1. The First Truly 4k Home Console
As the prices of 4k displays decrease drastically, the technology is set to become more common in households around the world. Even though only 16% of households currently own a 4k UHD television — up nine percentage points from 2016 — the market anticipates a surge in sales in the next couple years.
Much like Sony’s inclusion of the Blu-ray in the PS3 was future-proofing for the avalanche of HDTVs in American households, the Xbox One X will be the only true 4k console on the market as the higher-res devices make their way into homes.
2. The “Most Powerful Console” Moniker
Superlatives make for great marketing devices. Gilette – the best a man can get. Budweiser – the king of beers. Microsoft chose its own superlative to push the Xbox One X, “The World’s Most Powerful Console.” But where it differs from the aforementioned brands is that it categorically and undeniably is the most powerful console available in the world. The console’s specs set the internet abuzz and made everyone an expert in teraflops.
With eight custom x86 cores clocked at 2.3 Ghz, 12 GB of GDDR5 RAM, a liquid-cooled vapor chamber, and the much-talked-about integrated AMD graphics with 6 teraflops of performance, the Xbox One X is objectively a beast in comparison to any other console currently available.
3. It’s an Attractive Console
Much has been made of the Xbox One X’s PS2-ness in terms of aesthetics, but at the end of the day, the new console looks pretty damn sexy — especially in comparison to the Betamax player that was the original Xbox One. When Microsoft revealed the final product at E3 2017, everyone knew the console would be powerful, but the real surprise came when the company announced that the Xbox One X is the smallest console they have ever developed.
At Gamescom 2017, Microsoft unveiled the Xbox One X Scorpio Edition, a highly limited console that maintains the system’s development code name. The special edition console features a couple small tweaks that differentiate it from the standard edition, including a green typeface “Scorpio Edition” printed on both the console and the controller, special edition packaging designed to resemble the original Xbox, and a black-to-white graphite textured casing.
4. The Backing of Developers
It is one thing for Microsoft to believe in the power of their own technology. It is another thing entirely for game developers to see the console and buy into its abilities. The Xbox One X has no shortage of fans throughout the industry from both Microsoft-owned studios and third party developers.
“The Xbox One X is great,” said Jesse Rapczak from Ark Survival Evolved’s Studio Wildcard. “Everything from the devkits is so much easier to develop for. It’s faster in all sorts of ways, especially for us developers it’s easier to iterate. In terms of horsepower, it’s just phenomenal, it is expensive but when you think about the price for a similarly specced PC, it doesn’t [seem] unreasonable at all to me.”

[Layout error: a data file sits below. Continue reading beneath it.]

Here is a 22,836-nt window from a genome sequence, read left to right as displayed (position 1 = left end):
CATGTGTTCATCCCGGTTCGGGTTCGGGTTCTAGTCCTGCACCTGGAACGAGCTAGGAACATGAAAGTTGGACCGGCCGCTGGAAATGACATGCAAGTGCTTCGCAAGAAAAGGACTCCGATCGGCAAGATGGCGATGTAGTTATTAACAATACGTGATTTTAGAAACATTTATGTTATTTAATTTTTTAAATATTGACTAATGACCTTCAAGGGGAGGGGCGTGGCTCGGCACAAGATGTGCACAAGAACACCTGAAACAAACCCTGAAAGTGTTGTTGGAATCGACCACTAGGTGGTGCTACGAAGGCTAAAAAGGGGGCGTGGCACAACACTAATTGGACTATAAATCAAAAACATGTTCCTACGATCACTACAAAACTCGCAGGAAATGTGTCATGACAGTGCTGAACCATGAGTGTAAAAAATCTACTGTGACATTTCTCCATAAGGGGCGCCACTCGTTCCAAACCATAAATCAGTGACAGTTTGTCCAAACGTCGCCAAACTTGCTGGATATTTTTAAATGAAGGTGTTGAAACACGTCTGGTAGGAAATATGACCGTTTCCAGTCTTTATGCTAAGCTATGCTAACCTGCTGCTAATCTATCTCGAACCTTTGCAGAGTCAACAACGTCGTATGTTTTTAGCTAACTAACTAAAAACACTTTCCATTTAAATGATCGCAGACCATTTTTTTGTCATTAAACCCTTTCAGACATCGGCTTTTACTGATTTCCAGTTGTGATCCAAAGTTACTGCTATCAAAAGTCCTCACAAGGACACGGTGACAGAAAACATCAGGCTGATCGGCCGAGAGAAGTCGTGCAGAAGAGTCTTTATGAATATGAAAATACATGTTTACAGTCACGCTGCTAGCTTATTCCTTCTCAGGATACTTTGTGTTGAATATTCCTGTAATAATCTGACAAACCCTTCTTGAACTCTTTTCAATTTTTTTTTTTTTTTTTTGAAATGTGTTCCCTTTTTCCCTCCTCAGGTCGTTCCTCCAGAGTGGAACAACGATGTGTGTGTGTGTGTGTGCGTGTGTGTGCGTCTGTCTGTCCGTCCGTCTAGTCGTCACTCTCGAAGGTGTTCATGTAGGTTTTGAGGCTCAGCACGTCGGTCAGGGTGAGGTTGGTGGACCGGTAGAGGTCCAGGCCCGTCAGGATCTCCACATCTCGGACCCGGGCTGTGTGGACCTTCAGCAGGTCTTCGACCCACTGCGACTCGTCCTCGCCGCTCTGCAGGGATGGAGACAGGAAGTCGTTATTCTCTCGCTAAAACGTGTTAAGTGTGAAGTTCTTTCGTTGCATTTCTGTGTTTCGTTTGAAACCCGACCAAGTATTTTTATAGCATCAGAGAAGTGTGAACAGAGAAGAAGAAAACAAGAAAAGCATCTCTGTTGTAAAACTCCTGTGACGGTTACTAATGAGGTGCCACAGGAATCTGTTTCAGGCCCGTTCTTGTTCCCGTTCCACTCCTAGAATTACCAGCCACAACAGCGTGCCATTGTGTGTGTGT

“Bringing a PC game to Xbox, Microsoft makes it really easy … in terms of tools,” Jonathan Rogers from Grinding Gear Games, the studio behind Path of Exile, said. “So it really just comes down to making the gameplay good. And especially on Xbox One X, two hours after we got the dev kit it was running at 4K, 60 FPS. That thing is very powerful. It was that easy. I think we were expecting it to take a little longer than that, but no, it was a cinch.”
Even those who don’t own a 4k television will see a difference when using the Xbox One X. Earlier this year on Major Nelson’s Podcast, Albert Penello discussed the benefits the Xbox One X will provide to 1080p display owners, among them being supersampling. Since the Xbox One X will not use additional resources to run games at 4k for 1080p displays, the system will instead use them for spatial anti-aliasing which will result in smoother edges, like the middle image above.
Large games with huge draw distances such as Ghost Recon: Wildlands will benefit greatly from the additional resources provided by the Xbox One X. Gamers will need a 4k television to enjoy all of the benefits of the new console, but supersampling along with more stable framerates and games reaching their target resolution more frequently will give gamers with older TVs a few reasons to consider the upgrade.
6. Forward Compatibility
With the exception of the Kinect — which will require an adaptor to work with the Xbox One X — every accessory compatible with the original Xbox One and Xbox One S will interface with the Xbox One X out of the box. This means that players won’t have to drop another $150 on an Elite controller, buy a new remote, or design a new controller via the design lab.
“Forward compatibility,” as Xbox boss Phil Spencer referred to it way back in March 2016 when it was still called Project Scorpio, acts a central tenant to Microsoft’s new found approach to their video game division that will see less of a hard and fast console generation split. The term also includes games that run on Xbox One currently. The Xbox One X will continue to support games that were developed for the original Xbox One.